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Wednesday, 25 May 2011
Page: 4563

Lyne Electorate: Regional Education


Mr OAKESHOTT (Lyne) (14:41): My question is to the Prime Minister and relates to the feasibility study to lift education access and participation rates on the Mid-North Coast of New South Wales, funded by you in the previous parliament. This study has just been completed and has the exact opposite conclusions to those of the recent Grattan Institute findings around regional empowerment and growth. In light of this will you accept a presentation of these findings from the relevant Mid-North Coast advisory board chaired by former deputy secretary of DEEWR Jim Davidson so that the Grattan Institute model of picking winners for regional growth can be considered against real and practical evidence from regional communities fighting to address systemic inequality?


Ms GILLARD (LalorPrime Minister) (14:42): I thank the member for Lyne for his question, and once again it is a serious question about opportunities for Australians in his electorate. I know that this has been a very long passion of his. I know that in the last parliament, when I was minister for education, he and some very determined and very effective advocates from his community who had worked with him for a long period of time came to see me about their concerns about low post-school participation in their local community. In truth, when we looked at the statistics the member for Lyne and his community had a lot to be concerned about, because by the standards of the nation and by the standards of some other parts of the nation their community was at risk of falling behind. And they were determined to change that. As part of that determination we worked with them to provide $165,000 to the Port Macquarie-Hastings Council to undertake a tertiary education feasibility study. It is very good work for a local community to do.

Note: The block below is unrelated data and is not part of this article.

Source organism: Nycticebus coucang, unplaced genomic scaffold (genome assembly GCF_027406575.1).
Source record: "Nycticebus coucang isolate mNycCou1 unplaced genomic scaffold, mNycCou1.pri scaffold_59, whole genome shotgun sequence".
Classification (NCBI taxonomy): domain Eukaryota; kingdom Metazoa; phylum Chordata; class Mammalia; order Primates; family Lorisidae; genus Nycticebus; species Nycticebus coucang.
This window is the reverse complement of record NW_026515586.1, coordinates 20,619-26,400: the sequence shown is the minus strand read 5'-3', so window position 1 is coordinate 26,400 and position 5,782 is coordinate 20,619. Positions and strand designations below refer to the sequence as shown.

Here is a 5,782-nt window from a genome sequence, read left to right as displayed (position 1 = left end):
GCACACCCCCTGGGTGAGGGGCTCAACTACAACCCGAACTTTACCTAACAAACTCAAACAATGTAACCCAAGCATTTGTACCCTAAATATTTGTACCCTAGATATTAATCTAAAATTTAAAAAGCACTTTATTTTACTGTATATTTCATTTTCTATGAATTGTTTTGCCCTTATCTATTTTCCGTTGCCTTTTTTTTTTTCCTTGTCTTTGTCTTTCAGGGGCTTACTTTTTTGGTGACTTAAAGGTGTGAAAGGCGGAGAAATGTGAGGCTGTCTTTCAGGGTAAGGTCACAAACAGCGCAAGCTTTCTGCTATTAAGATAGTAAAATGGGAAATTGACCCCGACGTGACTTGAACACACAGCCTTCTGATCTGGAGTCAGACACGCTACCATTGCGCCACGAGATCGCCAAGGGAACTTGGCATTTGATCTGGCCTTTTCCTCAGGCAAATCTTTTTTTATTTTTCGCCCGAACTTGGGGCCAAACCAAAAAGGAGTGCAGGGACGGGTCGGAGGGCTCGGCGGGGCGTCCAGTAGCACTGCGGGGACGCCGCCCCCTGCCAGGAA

I spoke a while ago about the importance of keeping our economy strong, and of course that is central to everything that the government does. But I understand that, whilst we work to keep our economy strong, that in and of itself does not spread opportunity around the nation. We need to do more. And the work that the member has been doing with his local community is about doing more and is about making post-school opportunities available in his own community. Consequently, I am pleased that, through that work, an application will come forward to the regional round of the Education Investment Fund to create a multipartner university campus on the mid-North Coast of New South Wales. I know that the application will seek $20 million in seed funding. Of course, this will be looked at by our experts who oversee the Education Investment Fund, but this is very important work to build on what has been done in the past.

The member asked me to contrast this approach with the work of the Grattan Institute. I am a very big respecter of the Grattan Institute and, of course, I will study their work, but my sense is that in order to keep building opportunity in regional Australia we need to go down the kind of pathways that the member and his community are looking to go down. And I think we should reassure ourselves that change is possible. A lot of people said to me in my early days as Minister for Education that you cannot change the fact that when it comes to university education poorer kids and kids from rural and regional areas tend to miss out. They said it is a given, it is a disadvantage that is compounded earlier in life, and you cannot make a difference to it at the university level.

We have proved that wrong already by the changes we have made in university education: more places, loadings to universities to actually go out and work with low-SES communities, more reward in terms of a regional loading and a fairer system of youth allowance. The result of that is that, whilst the participation rate of rural and regional kids in university was going down under the Howard government, now it is coming back up. That is good news for anybody who genuinely cares about the prospects and life chances of people in rural and regional Australia. I certainly believe we need to do more. This is a pathway to do more. I think it will stand as a very innovative model for communities around the nation and I am looking forward to continuing working with the member on it.